What you and I might call a load of old rubbish is proving to be rich pickings for a growing breed of designers who use waste products to make catwalk-worthy clothes.
Celebrities are paying thousands of pounds for the items — in which they can make the most politically correct statement ever without even opening their mouths.
Meghan, the Duchess of Sussex, let her clothes do her virtuous talking this week when she stepped off a plane in Canada wearing a pair of £135 Rothy’s flat black pumps, made from re-purposed water bottles.
She was also carrying a £1,400 Prada duffle bag which had been fashioned from ocean and textile waste. Known as ‘trashion’, it is the hottest new trend in the fashion world, with high-quality, sought-after garments being crafted from items destined for landfill.
From belts made out of old fire hoses to sportswear crafted from coffee grounds, SARAH RAINEY rounds up the pioneering brands turning waste into trashion . . .
£695 RECYCLED PLASTIC BAG
Recycled plastic bag by Anya Hindmarch
One of the first designers to join the war on plastic was Anya Hindmarch. Back in 2007, she released a £5 canvas tote for charity, bearing the words ‘I’m not a plastic bag’.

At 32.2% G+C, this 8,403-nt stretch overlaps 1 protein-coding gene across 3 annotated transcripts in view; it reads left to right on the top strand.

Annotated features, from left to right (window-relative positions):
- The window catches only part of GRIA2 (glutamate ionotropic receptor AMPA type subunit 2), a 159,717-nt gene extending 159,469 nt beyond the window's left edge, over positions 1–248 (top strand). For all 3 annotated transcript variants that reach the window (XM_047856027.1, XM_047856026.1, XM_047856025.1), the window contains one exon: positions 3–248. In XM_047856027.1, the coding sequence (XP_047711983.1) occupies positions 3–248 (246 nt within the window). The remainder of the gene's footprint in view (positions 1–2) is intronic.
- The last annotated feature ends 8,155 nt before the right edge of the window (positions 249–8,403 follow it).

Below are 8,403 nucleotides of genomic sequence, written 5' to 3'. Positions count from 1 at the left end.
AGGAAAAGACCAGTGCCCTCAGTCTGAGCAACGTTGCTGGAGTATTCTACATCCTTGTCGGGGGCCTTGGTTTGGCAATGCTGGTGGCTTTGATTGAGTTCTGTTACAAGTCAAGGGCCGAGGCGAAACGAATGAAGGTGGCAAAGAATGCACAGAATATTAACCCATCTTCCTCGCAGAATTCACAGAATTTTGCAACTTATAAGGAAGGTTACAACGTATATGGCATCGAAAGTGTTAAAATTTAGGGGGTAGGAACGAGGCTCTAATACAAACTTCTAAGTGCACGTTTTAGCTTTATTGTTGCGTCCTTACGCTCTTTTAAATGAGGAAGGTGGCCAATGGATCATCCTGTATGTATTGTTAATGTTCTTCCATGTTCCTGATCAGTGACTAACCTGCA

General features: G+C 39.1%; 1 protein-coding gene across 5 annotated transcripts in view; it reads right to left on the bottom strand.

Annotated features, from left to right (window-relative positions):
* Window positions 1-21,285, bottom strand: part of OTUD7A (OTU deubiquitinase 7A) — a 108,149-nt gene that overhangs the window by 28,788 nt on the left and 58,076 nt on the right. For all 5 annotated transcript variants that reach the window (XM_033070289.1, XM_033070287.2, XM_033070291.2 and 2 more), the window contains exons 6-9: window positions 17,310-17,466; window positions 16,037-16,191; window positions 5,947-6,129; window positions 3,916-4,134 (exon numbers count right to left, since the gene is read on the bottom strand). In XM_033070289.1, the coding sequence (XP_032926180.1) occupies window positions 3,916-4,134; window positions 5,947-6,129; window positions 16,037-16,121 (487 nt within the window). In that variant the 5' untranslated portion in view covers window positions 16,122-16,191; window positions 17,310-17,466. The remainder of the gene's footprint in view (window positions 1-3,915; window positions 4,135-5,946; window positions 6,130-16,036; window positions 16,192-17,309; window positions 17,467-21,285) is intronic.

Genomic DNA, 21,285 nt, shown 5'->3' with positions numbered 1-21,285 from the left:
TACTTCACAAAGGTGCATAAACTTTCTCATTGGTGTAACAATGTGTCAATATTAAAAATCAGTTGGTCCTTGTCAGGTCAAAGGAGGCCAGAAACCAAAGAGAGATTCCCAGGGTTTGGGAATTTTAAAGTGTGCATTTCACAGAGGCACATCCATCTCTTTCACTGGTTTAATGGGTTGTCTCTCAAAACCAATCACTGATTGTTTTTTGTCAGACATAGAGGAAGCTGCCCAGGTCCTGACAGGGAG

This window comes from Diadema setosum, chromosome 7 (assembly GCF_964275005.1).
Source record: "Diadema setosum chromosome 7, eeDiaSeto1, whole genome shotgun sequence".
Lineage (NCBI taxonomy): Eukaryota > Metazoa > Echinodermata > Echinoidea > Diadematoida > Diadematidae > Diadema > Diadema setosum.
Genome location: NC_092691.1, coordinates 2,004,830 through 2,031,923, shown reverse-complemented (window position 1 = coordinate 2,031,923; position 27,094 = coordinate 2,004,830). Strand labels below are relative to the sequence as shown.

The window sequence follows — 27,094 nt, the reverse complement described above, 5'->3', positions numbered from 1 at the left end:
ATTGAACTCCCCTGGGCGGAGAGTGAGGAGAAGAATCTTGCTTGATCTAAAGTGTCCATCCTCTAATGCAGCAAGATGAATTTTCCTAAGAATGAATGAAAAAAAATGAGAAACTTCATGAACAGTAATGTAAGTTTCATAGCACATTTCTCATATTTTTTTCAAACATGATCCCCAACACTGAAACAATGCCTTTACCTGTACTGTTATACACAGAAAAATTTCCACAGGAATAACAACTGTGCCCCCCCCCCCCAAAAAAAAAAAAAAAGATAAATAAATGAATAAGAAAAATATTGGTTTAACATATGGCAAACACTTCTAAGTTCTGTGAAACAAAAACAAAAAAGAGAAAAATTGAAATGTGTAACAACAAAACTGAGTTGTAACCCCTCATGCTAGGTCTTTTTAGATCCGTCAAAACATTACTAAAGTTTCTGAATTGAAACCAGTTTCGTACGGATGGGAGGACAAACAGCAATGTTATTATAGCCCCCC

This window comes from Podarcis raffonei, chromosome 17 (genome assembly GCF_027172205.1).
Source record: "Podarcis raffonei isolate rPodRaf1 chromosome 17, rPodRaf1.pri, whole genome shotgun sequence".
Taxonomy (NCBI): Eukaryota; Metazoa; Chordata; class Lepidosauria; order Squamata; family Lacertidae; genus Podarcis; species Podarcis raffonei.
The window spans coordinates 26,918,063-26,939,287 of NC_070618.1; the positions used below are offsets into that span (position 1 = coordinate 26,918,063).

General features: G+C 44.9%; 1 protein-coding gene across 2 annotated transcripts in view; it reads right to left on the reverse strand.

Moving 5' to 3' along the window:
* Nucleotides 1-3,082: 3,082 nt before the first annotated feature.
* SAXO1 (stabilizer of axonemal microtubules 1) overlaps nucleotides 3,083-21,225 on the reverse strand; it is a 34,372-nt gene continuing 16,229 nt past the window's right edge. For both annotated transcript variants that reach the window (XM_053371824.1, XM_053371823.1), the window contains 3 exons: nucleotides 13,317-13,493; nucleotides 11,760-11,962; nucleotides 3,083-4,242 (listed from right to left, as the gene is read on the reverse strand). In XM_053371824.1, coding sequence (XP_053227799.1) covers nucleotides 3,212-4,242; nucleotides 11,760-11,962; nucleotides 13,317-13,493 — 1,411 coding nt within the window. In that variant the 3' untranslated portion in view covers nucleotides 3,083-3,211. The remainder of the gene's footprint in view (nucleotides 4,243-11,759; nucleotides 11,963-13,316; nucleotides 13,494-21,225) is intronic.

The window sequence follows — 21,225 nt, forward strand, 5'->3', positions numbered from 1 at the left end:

A fashion frenzy ensued, with shoppers paying up to £300 on eBay to nab one. Now, 13 years on, Hindmarch has designed a new collection of totes made from recycled plastic bottles.
The slogan? ‘I AM a plastic bag.’ Costing an eye-watering £695, the bag (below) is available to pre-order but has sold out on the label’s website.
OLD YARN INTO BESPOKE KNITS
Londoner Valentina Karellas grew up in a house where nothing was wasted. ‘My dressmaker mother kept all her scraps in a big bag — which I still have today,’ she says.
It’s no surprise, then, that her eponymous knitwear brand uses surplus yarn from large factories to make one-of-a-kind jumpers, dresses, scarves, hats and other accessories — lovingly knitted by Valentina herself. ‘It’s all different colours, thicknesses, lengths and types,’ she says of the yarn. ‘I never know what I’m going to get, but that’s part of the fun.’
It takes up to three weeks to produce her designs — which range from £40 mittens to a £440 merino wool jacket — each tailored to the buyer’s size and preferences. She wastes nothing, turning her own off-cuts into necklaces, collars and wristbands.
Yarn from large factories is used to make clothes sold by Londoner Valentina Karellas
DRESSES MADE OUT OF ROYAL NETTLES
While they may sound a tad prickly, clothes made from nettles are popular with those who want to wear their green credentials on their sleeves.
The nettles, from Prince Charles’s Highgrove estate, are designed and made into clothes by sustainable punk brand Vin + Omi.
The unlikely collaboration came about after the duo (who go by their first names only and have dressed celebrities from Kate Moss to Michelle Obama) met the Prince to discuss their shared love of horticulture and the environment.